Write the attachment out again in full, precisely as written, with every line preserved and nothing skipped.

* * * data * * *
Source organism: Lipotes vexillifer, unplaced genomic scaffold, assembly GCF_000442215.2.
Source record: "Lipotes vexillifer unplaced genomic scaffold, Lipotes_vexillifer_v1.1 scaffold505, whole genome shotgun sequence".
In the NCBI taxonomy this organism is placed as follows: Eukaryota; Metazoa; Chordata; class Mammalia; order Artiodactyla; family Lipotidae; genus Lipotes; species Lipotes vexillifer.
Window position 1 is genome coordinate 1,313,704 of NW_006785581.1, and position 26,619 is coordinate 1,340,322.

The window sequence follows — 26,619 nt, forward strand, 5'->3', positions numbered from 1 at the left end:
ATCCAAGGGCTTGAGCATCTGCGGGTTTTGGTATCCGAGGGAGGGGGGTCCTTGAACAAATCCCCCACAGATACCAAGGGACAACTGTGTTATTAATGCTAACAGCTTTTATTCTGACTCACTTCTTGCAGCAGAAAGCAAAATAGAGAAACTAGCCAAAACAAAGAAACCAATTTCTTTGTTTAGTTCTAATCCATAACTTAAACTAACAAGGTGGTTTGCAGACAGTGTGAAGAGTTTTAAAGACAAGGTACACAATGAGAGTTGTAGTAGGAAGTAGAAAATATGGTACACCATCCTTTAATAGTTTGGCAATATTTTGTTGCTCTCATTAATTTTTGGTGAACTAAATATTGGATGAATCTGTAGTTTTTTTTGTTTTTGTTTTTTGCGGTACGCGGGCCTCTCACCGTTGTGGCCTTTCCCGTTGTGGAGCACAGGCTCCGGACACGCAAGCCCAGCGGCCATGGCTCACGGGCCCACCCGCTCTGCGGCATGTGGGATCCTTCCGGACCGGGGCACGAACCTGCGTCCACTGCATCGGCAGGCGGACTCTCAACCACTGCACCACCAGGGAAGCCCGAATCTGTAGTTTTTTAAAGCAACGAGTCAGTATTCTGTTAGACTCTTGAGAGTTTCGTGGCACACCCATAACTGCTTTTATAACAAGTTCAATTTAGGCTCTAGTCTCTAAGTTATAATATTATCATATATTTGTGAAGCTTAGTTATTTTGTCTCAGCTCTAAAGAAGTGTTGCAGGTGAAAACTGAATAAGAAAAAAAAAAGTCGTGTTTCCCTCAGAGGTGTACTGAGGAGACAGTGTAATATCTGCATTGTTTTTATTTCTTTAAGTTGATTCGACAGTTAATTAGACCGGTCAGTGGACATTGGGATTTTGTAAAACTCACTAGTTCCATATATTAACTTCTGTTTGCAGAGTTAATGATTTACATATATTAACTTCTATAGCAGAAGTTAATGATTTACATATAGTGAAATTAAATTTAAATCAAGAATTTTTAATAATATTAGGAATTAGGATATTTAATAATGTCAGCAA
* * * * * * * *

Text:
Source organism: Lipotes vexillifer, unplaced genomic scaffold, assembly GCF_000442215.2.
Source record: "Lipotes vexillifer unplaced genomic scaffold, Lipotes_vexillifer_v1.1 scaffold505, whole genome shotgun sequence".
In the NCBI taxonomy this organism is placed as follows: Eukaryota; Metazoa; Chordata; class Mammalia; order Artiodactyla; family Lipotidae; genus Lipotes; species Lipotes vexillifer.
Window position 1 is genome coordinate 1,313,704 of NW_006785581.1, and position 26,619 is coordinate 1,340,322.

The window sequence follows — 26,619 nt, forward strand, 5'->3', positions numbered from 1 at the left end:
ATCCAAGGGCTTGAGCATCTGCGGGTTTTGGTATCCGAGGGAGGGGGGTCCTTGAACAAATCCCCCACAGATACCAAGGGACAACTGTGTTATTAATGCTAACAGCTTTTATTCTGACTCACTTCTTGCAGCAGAAAGCAAAATAGAGAAACTAGCCAAAACAAAGAAACCAATTTCTTTGTTTAGTTCTAATCCATAACTTAAACTAACAAGGTGGTTTGCAGACAGTGTGAAGAGTTTTAAAGACAAGGTACACAATGAGAGTTGTAGTAGGAAGTAGAAAATATGGTACACCATCCTTTAATAGTTTGGCAATATTTTGTTGCTCTCATTAATTTTTGGTGAACTAAATATTGGATGAATCTGTAGTTTTTTTTGTTTTTGTTTTTTGCGGTACGCGGGCCTCTCACCGTTGTGGCCTTTCCCGTTGTGGAGCACAGGCTCCGGACACGCAAGCCCAGCGGCCATGGCTCACGGGCCCACCCGCTCTGCGGCATGTGGGATCCTTCCGGACCGGGGCACGAACCTGCGTCCACTGCATCGGCAGGCGGACTCTCAACCACTGCACCACCAGGGAAGCCCGAATCTGTAGTTTTTTAAAGCAACGAGTCAGTATTCTGTTAGACTCTTGAGAGTTTCGTGGCACACCCATAACTGCTTTTATAACAAGTTCAATTTAGGCTCTAGTCTCTAAGTTATAATATTATCATATATTTGTGAAGCTTAGTTATTTTGTCTCAGCTCTAAAGAAGTGTTGCAGGTGAAAACTGAATAAGAAAAAAAAAAGTCGTGTTTCCCTCAGAGGTGTACTGAGGAGACAGTGTAATATCTGCATTGTTTTTATTTCTTTAAGTTGATTCGACAGTTAATTAGACCGGTCAGTGGACATTGGGATTTTGTAAAACTCACTAGTTCCATATATTAACTTCTGTTTGCAGAGTTAATGATTTACATATATTAACTTCTATAGCAGAAGTTAATGATTTACATATAGTGAAATTAAATTTAAATCAAGAATTTTTAATAATATTAGGAATTAGGATATTTAATAATGTCAGCAA